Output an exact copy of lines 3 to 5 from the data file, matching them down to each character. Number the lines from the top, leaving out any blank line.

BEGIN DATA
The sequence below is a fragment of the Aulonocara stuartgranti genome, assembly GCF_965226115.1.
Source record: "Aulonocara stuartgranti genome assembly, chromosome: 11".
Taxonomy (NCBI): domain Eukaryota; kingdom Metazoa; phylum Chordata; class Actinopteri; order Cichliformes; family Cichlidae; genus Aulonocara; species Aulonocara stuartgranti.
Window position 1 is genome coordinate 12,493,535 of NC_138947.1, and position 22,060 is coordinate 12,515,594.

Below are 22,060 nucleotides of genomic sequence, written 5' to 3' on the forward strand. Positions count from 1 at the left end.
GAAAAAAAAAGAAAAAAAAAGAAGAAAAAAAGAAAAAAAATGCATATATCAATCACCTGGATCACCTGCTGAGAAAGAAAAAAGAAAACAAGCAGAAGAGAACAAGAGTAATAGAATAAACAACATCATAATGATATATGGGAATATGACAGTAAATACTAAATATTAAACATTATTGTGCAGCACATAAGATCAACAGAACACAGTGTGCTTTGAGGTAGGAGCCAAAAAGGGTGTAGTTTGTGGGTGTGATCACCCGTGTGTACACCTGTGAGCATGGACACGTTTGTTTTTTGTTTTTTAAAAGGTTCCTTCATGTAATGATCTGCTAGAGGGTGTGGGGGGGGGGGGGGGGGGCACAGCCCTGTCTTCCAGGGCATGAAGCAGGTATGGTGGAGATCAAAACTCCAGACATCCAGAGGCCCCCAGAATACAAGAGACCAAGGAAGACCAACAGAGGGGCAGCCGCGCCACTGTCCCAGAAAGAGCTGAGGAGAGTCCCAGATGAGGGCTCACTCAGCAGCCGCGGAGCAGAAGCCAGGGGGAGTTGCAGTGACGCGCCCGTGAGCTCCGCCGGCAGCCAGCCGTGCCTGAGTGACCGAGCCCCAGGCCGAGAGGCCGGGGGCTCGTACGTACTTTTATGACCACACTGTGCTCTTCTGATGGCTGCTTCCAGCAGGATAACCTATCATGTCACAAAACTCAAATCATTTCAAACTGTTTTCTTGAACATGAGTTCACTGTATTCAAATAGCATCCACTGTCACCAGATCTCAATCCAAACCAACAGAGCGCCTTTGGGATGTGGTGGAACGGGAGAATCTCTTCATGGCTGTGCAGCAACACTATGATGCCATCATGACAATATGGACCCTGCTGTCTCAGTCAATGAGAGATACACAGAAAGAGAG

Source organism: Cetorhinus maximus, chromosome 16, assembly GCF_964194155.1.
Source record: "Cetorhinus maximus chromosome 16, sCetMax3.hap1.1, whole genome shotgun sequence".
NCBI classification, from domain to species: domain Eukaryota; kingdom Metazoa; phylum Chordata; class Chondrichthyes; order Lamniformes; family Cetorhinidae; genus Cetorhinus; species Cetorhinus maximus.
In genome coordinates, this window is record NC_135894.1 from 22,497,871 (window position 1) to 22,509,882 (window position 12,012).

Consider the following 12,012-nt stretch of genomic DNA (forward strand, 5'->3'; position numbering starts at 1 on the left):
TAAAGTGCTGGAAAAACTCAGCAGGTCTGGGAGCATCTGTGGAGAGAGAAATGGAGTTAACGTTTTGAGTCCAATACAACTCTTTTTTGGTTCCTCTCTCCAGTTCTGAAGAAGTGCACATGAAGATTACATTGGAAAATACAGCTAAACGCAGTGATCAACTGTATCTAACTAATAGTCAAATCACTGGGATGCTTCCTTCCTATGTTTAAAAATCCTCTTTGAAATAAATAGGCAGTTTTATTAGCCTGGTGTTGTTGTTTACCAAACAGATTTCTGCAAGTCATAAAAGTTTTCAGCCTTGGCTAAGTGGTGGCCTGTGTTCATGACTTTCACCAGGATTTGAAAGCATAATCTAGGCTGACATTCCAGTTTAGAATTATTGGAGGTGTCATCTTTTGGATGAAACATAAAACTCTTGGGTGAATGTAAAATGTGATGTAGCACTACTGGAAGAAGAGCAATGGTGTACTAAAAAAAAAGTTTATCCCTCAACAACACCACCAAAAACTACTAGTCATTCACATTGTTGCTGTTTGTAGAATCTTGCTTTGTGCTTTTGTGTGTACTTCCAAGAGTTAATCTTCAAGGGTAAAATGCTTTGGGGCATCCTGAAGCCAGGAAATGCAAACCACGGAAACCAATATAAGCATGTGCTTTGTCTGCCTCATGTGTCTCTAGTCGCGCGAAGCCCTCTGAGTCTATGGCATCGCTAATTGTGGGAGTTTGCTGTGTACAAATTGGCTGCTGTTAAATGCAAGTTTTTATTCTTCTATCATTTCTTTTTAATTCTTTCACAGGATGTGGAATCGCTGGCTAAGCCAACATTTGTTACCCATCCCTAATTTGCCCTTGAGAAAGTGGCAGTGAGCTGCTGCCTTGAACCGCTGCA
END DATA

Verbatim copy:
Taxonomy (NCBI): domain Eukaryota; kingdom Metazoa; phylum Chordata; class Actinopteri; order Cichliformes; family Cichlidae; genus Aulonocara; species Aulonocara stuartgranti.
Window position 1 is genome coordinate 12,493,535 of NC_138947.1, and position 22,060 is coordinate 12,515,594.

Below are 22,060 nucleotides of genomic sequence, written 5' to 3' on the forward strand. Positions count from 1 at the left end.